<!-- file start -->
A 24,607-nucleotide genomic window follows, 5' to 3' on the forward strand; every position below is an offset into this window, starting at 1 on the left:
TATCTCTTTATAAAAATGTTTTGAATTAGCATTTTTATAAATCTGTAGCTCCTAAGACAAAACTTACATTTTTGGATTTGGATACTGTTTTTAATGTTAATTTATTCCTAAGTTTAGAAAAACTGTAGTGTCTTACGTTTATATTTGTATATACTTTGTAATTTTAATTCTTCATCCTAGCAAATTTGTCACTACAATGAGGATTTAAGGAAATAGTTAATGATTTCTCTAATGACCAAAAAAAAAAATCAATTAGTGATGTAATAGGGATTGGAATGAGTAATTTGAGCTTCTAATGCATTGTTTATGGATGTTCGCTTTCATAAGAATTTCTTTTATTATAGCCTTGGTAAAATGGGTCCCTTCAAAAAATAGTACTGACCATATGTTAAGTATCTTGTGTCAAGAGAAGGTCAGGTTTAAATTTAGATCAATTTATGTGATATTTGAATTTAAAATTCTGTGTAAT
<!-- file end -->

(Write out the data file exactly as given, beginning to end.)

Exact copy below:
A 24,607-nucleotide genomic window follows, 5' to 3' on the forward strand; every position below is an offset into this window, starting at 1 on the left:
TATCTCTTTATAAAAATGTTTTGAATTAGCATTTTTATAAATCTGTAGCTCCTAAGACAAAACTTACATTTTTGGATTTGGATACTGTTTTTAATGTTAATTTATTCCTAAGTTTAGAAAAACTGTAGTGTCTTACGTTTATATTTGTATATACTTTGTAATTTTAATTCTTCATCCTAGCAAATTTGTCACTACAATGAGGATTTAAGGAAATAGTTAATGATTTCTCTAATGACCAAAAAAAAAAATCAATTAGTGATGTAATAGGGATTGGAATGAGTAATTTGAGCTTCTAATGCATTGTTTATGGATGTTCGCTTTCATAAGAATTTCTTTTATTATAGCCTTGGTAAAATGGGTCCCTTCAAAAAATAGTACTGACCATATGTTAAGTATCTTGTGTCAAGAGAAGGTCAGGTTTAAATTTAGATCAATTTATGTGATATTTGAATTTAAAATTCTGTGTAAT